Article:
We all know occupational therapy (OT) is important, but how many of us really understand what it is? What it’s meant to achieve? Some of us know we need to advocate for it but can’t really explain why it’s needed.
The simple answer: Occupational therapists help people master anything that occupies their time.
From writing, to pouring a bowl of cereal, to riding a bike, to opening a can of beer – their job is to help you do it.
Just some of the many tools OTs utilize and even develop to make help their patients achieve their goals.
Think about the things you do every day: going to the bathroom, brushing teeth, feminine hygiene, getting dressed, navigating stairs, going to a restaurant, buying a muffin. And then think about how disability can affect doing these things that many of us take for granted.
Occupational therapists help us find our way, whether it is a child at school learning how to write or a woman born without arms learning to put on a bra. These professionals use their training and outside the box thinking to help us do the things we want and need to do.
Occupational therapy first emerged as a profession in the United States 100 years ago, but the practice can be traced back to 100 BCE when a Greek physician used massage, exercise, baths, and music to help heal patients.
The American Occupational Therapeutic Association (AOTA) was established in 1917 under a different name. The organization was founded under the belief “in remedial properties of human occupation.” To become an OT, you must obtain a masters degree in the field, pass a board exam, and obtain and maintain your license. There are also Occupational Therapy Assistants (OTA). OTAs need an associates degree along with certification, licensing, and/or registration in most states. OTAs assist OTs and can be an affordable option for schools facing staffing difficulties.
According to AOTA, “In its simplest terms, occupational therapists … help people across the lifespan participate in the things they want and need to do through the therapeutic use of everyday activities (occupations). Common occupational therapy interventions include helping children with disabilities to participate fully in school and social situations, helping people recovering from injury to regain skills, and providing supports for older adults experiencing physical and cognitive changes.”
Christine Cridland works with client Lucia, doing hair.
To truly understand what an OT does, I asked one. But not just anybody, I reached out to my friend Christine Cridland who was named Alexandria, Virginia’s best OT in 2017 by the local publication Zebra Magazine. She said many of the first official OTs helped soldiers return to their typical “occupations” by using crafts. “Thus, using proper positioning, muscles, coordination, dexterity, adaptive techniques and materials, and more.”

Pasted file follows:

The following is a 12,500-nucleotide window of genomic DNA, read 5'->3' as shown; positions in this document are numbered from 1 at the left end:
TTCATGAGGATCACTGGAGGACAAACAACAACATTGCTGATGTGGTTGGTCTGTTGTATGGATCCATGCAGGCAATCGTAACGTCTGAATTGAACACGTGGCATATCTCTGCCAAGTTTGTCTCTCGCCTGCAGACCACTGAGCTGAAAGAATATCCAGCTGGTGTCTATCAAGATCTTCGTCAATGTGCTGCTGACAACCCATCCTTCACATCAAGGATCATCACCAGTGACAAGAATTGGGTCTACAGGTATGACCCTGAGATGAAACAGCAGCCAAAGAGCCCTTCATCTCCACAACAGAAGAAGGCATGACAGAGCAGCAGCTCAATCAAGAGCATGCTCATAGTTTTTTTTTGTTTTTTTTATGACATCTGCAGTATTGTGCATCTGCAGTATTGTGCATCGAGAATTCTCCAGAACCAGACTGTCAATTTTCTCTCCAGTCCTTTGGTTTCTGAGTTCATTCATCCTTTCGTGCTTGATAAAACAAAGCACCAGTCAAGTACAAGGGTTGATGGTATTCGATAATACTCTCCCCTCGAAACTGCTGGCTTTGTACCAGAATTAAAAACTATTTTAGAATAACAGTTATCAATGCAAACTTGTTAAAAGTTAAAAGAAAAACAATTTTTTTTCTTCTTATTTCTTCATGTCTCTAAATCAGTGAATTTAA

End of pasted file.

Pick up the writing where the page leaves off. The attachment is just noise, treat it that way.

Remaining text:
Cridland once worked in a neonatal intensive care unit showing families how to better position, regulate, and swaddle their newborns. “In assistive living facilities,” she says, “I helped elderly clients remain in their apartments assessing independence in medication or money management, as well as daily living skills such as preparing a meal or entering the shower safely.”
The author’s son Arlo, who is not a fan of handwriting, working on writing with Christine Cridland.
Full disclosure, she’s not just a friend, but was my 7-year-old son’s longtime private OT. It might seem like working with a child with Down syndrome and a soldier returning from war would be extremely different, but at its core – it’s all the same. You recognize what the individual needs and wants to do and you find ways to help them become successful.
For a child, it might be teaching how to make a peanut butter sandwich. Cridland noted how one client she worked with had a hard time because he would rip the bread when trying to spread toppings. She noted, “the boy has enough strength, he has balance, and he can follow steps. He would be more successful if we first practiced on a thick bagel.”
OT Christine Cridland utilizing a 3D printer to make adaptive tools for patients.
This month at a conference she made an adaptive bottle opener for an elderly person with limited hand strength and range of motion – using 3D printing technology.
Working in such a unique field, I asked Cridland what her favorite part of her job is. She said, “I love laughing every day, seeing the value of my work, collaborating with families and teachers to identify the needs of a baby or school-aged child and implementing goals that address independence, self-regulation, strength, and advocacy. I like being creative with what the family has to offer and support their goals. I remember years ago, my OT jobs were more varied. For example, in one day I saw a baby in NICU and then at the end of the day, I was an OT in a nursing home working on self-care skills and endurance with a 100-year-old man! There’s definitely variety in OT … across the lifespan!”
Christine and her daughters at President George Washington’s Mount Vernon estate.
My son accessed OT services for many years. Although he no longer sees an OT, he still uses several of the strategies when he needs to self-regulate.